Making the Wisest Use of Our Time
Paul Tautges Crosswalk.com blogspot for pastor and counseling Paul Tautges of counselingoneanother.com
- 2017 Mar 23
Every week, each of us has 168 hours. If we were to try to account for those hours, we may allocate about 56 hours to sleep and 40-60 hours for employment, including commutes. That leaves 50-70 hours/week for shopping, education, family, church, and household responsibilities. Once all of that is factored into the equation, the Wall Street Journal recently concluded the average American still has 5 hours and 13 minutes a day for leisure activities. That should lead us to ask ourselves a few questions.
- What do we usually do with those hours?
- What did we do with them this past week?
- How much time did we spend intentionally heeding the command of Scripture to live the Christ-centered life? If then you have been raised with Christ, seek the things that are above, where Christ is, seated at the right hand of God. Set your minds on things that are above, not on things that are on earth (Col. 3:1-2).
If you and I are honest, we must admit that nothing is so easy to do as waste time, nothing is easier than simply coasting through the Christian life without the intentional pursuit of Christ. And yet, as new creatures in Christ, living for Him is our calling. As 2 Corinthians 5:15 states, Jesus died so that “that those who live might no longer live for themselves but for him who for their sake died and was raised.”
We find the same message in the book of Ephesians. After spending three chapters lifting up the glory of God our Savior, the apostle calls us to walk in manner worthy of our calling in Christ (Eph. 4:1). Ephesians 4 then provides numerous examples of what attitudes and behaviors should characterize this new walk. Then, in the fifth chapter, we are called to walk in love, walk in holiness, walk in light, and walk in wisdom.
But what does it mean to walk in wisdom? In part, it means to use our time wisely (but we’ll get to that in a minute). To walk in wisdom means we must continually walk two ways.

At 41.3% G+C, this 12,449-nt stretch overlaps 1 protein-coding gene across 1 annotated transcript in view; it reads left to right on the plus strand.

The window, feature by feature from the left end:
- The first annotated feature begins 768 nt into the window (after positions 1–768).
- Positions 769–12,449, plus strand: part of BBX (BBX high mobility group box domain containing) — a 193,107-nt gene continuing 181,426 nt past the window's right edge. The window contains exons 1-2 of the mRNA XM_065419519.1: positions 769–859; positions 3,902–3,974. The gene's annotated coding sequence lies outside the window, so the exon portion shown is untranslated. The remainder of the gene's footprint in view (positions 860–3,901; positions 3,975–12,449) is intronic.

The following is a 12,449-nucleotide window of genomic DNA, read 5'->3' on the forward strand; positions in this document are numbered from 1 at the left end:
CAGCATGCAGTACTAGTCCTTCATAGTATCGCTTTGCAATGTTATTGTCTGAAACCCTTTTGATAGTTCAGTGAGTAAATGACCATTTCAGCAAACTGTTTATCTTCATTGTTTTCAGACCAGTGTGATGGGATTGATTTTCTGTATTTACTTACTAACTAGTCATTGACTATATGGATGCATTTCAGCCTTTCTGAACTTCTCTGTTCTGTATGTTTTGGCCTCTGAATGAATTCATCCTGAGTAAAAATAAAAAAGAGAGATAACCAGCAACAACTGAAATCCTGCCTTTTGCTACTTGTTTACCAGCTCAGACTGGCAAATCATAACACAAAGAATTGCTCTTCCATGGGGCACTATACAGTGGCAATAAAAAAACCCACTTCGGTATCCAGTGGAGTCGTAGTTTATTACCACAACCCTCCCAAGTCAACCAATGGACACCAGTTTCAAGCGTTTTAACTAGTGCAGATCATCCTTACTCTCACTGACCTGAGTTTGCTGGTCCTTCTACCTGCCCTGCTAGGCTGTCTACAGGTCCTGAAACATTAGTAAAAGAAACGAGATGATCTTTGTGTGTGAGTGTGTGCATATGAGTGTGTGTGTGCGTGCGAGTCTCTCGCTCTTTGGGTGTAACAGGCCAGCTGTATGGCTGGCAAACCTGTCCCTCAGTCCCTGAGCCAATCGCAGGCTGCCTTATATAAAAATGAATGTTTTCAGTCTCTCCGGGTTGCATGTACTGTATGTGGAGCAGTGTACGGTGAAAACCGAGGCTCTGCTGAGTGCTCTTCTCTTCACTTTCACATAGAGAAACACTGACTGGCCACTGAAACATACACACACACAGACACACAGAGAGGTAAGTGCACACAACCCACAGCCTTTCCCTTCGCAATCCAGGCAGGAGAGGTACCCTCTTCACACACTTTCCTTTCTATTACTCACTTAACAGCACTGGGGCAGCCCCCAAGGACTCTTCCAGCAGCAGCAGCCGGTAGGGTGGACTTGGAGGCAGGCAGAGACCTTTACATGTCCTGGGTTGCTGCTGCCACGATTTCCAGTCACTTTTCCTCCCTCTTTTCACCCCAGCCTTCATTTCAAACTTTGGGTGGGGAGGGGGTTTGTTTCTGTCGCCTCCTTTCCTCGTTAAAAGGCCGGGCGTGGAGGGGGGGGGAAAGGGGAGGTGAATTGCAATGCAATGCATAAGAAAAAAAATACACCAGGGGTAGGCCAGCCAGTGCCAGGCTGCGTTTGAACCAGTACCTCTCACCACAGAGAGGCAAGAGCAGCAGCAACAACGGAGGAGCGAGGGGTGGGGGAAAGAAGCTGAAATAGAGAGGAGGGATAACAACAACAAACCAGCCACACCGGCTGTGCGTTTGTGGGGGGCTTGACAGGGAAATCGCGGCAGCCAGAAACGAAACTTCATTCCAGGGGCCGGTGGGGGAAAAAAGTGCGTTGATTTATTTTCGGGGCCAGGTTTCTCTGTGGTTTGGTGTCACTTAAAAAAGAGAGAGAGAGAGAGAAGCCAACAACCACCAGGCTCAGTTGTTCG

Walk with care (vv. 15-16).
The apostle commands us to look carefully how we walk. The KJV says, “circumspectly.” The word means to walk by a strict standard. Kenneth Wuest, in his Greek Studies in the New Testament, illustrates the word this way: “It is like a motorist accurately following on the right side of the center line dividing traffic." Walking carefully means heeding 1 Thessalonians 5:22, to abstain from every form of evil. Our walk is the conduct of our lives, which should not be unwise like Nabal in the Old Testament, who was known for being a foolish man, or the five foolish virgins who did not prepare for the future, especially eternity.
Instead, we are to walk with wisdom, which refers to applying the knowledge we have acquired. A wise man is one who lives by a strict standard, a standard that is established by his study and understanding of God’s Word. This is what it means to walk carefully. An anonymous author described the circumspect life in his or her poem entitled Be Careful.
Be careful of your thoughts
For your thoughts become your words.
Be careful of your words
For your words become your actions.
Be careful of your actions
For your actions become your habits.
Be careful of your habits
For your habits become your character.
Be careful of your character
For your character becomes your destiny.
Walking with care means making the best use of the time. This phrase means to buy up at the market place; i.e. seize the opportunity. Why? Because the days are evil. We live in a day when evil is more than passive, it is active evil; evil in active opposition to good; moral corruption. The world is evil and needs the Lord. We must seize the day, using our time wisely for the advancement of the gospel (Col. 4:5). Our days are limited. We must use them for the sake of Christ.
Walk with understanding (v. 17).
The apostle continues his call to walk in wisdom by saying we should not be foolish; i.e. without understanding, senseless. The word refers to imprudence, folly in action, stupidity. In other words, the apostle is telling us it is senseless to live our lives without conscious thought of the will of God. Instead we are to understand the will of the Lord. This spiritual understanding is something we gain from the Word of God, but also through prayer (see Colossians 1:9-10).
Spiritual understanding begins with a posture of reverence toward God and His Word. Psalm 111:10 says, The fear of the Lord is the beginning of wisdom, a good understanding have all those who do His commandments. Understanding the will of God comes when we offer our life to him as a living sacrifice (Rom. 12:1-2).
Life is short. It is too short to waste in the pursuit of our own will. Therefore, how will we use the hours and years the Lord gives to us? Will we use them carefully and wisely? Or will we spend them foolishly? This poem and prayer by A. B. Simpson has always convicted my own heart. Consider its message.
God has his best things for the few
That dare to stand the test.
He has his second choice for those
Who will not have his best.
It is not always open ill
That risks the promised rest.
The better often is the foe
That keeps us from the best.
Give me, O Lord, thy highest choice;
Let others take the rest.
Their good things have no charm for me
For I have got the best.
[Adapted from last Sunday’s sermon.]